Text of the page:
Retailers should take steps to avoid black marks for accessibility on Black Friday - Linzi Penman

Black Friday falls on 25 November this year – eight days before the International Day of Persons with Disability. Retailers are aware their physical premises need to be accessible to all customers; but Covid has changed the way we shop. The Office of National Statistics notes that the percentage of online sales in the UK jumped from 18 per cent to 37 per cent during the pandemic. A recent survey found that in the UK, businesses lost more than £17 billion in sales in 2019 from disabled shoppers abandoning websites due to accessibility barriers.
Product package boxes and shopping bag in cart with laptop computer which web store shop on screen for online shopping and delivery conceptProduct package boxes and shopping bag in cart with laptop computer which web store shop on screen for online shopping and delivery concept
Product package boxes and shopping bag in cart with laptop computer which web store shop on screen for online shopping and delivery concept

With the increased popularity of online shopping, it is important to check if your online presence is as accessible as your physical premises to maximise sales and customer satisfaction, as well as to ensure legal compliance.

As a retailer, you may be wondering: What should be done to ensure your user journey is accessible, legally compliant and aligned to your company values? And how does this interact with other regulatory requirements, like data protection?

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“Good” accessibility is difficult to define, as this differs from person to person and disability to disability. Also, the legal obligations on the private sector differ slightly from the public sector. Those in the public sector have recently been subject to online compliance regulations, following 2018 legislation requiring all public sector websites and mobile apps (with some exceptions) to meet specified accessibility standards by June 2021. Whilst no deadline has been imposed on the private sector, the same principles apply and are a useful indicator for all businesses which must comply with the Equality Act 2010.

Linzi Penman is a Senior Associate, DLA Piper.Linzi Penman is a Senior Associate, DLA Piper.
Linzi Penman is a Senior Associate, DLA Piper.

There are steps retailers can take. As a start,

Colours are important for brand awareness, but accessibility should be considered. For example, certain colour combinations are particularly difficult for colour-blind customers to read, and individuals with hypersensitive variation of autism often need reduced stimulation through use of "cooler" colours. Retailers should also be aware of a wave of recent complaints made to data protection authorities against marketing techniques which use human psychology to achieve a preferred outcome, such as colouring ‘no’ buttons green, and ‘yes’ buttons red.Make sure your key legal policies are accessible by avoiding complex navigation to reach important documents like your privacy policy. Ensure it can be accessed by both keyboard and mouse users in one click and that if you signpost things (for example, access “here”), the signpost should be understood by those that may otherwise face challenges to access it. Consider including a braille display or a screen magnifier. Or, have an immersive reader that reads out phrases like “sign me up” and explain what is being signed up to – maybe with use of infographics or captioned videos. Many organisations use ‘Pixels’. These are trackers embedded in websites, sponsored ads and emails which capture user data, including time spent on a website or email open rates. Under the current UK data protection and privacy regime, pixels generally require consent. As these trackers are designed to be difficult to spot when using a website, it is particularly important that their presence is highlighted to users in an easily accessible way, so they understand how their data is being used.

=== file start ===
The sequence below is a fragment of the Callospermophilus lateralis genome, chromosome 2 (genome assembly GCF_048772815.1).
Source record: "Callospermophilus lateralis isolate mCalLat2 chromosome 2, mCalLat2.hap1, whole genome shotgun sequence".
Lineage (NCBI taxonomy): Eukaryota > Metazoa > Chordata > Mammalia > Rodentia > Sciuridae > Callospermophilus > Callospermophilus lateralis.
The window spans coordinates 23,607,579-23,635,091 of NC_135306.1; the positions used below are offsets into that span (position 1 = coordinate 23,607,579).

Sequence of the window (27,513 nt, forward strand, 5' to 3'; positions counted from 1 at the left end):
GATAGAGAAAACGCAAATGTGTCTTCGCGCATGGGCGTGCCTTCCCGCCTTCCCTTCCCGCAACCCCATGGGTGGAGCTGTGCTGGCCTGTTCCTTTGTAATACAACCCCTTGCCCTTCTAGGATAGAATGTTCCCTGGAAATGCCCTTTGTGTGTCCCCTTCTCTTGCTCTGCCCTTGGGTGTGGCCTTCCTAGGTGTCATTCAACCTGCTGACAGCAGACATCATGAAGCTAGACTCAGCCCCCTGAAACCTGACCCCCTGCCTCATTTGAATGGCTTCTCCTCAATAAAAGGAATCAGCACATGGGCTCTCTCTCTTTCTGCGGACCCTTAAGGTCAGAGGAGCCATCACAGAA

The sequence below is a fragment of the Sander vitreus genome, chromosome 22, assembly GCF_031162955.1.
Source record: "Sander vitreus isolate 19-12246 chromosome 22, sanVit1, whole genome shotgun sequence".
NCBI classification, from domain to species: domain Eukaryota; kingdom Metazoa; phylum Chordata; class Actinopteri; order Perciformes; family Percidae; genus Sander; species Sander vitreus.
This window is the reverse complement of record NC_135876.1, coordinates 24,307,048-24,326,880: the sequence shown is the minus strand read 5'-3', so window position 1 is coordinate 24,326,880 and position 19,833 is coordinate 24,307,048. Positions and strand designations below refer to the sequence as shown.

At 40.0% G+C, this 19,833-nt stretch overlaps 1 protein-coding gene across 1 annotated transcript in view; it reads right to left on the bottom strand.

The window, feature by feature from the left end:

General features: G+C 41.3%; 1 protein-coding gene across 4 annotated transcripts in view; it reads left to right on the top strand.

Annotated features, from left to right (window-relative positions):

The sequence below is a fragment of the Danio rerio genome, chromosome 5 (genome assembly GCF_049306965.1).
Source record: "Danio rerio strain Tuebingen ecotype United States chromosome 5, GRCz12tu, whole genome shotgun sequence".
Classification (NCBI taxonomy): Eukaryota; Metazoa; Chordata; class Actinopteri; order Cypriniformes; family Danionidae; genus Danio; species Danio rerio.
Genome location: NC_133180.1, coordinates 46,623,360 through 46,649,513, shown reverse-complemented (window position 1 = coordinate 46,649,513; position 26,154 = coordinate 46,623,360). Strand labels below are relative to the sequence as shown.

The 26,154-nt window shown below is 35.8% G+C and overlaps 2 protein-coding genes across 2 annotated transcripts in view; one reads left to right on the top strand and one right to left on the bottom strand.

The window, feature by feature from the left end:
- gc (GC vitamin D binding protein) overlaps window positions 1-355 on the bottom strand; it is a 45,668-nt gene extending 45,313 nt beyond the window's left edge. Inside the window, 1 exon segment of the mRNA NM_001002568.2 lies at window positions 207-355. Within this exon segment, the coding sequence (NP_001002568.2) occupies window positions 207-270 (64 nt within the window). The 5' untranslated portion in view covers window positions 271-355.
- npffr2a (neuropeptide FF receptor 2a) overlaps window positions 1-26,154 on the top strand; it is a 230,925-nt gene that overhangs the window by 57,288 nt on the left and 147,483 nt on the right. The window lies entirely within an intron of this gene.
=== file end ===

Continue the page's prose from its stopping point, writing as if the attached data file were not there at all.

There is always a tricky balance between providing enough comprehensive information to satisfy legal requirements and having a “sleek” user journey with as few words as possible. The Information Commissioner’s Office, responsible for upholding information rights and data privacy in the UK, has issued guidance to help companies navigate these competing requirements. The ICO suggests a layered approach, providing users with a short initial message containing all key information, and linking the user to a ‘second layer’ containing a more detailed description.

Even with the strong financial business case for addressing accessibility gaps in user journeys, retailers should be aware this is not only a commercial point, but a legal one – the Royal National Institute of Blind People has launched a toolkit on how to hold website owners to account and are active in bringing cases against non-compliant websites. The UK’s Equality and Human Rights Commission can also use its legal powers against offending organisations.

So if you haven’t already, now is the time to start considering accessibility when planning your user journey for websites and apps.

Linzi Penman is a Senior Associate, DLA Piper.

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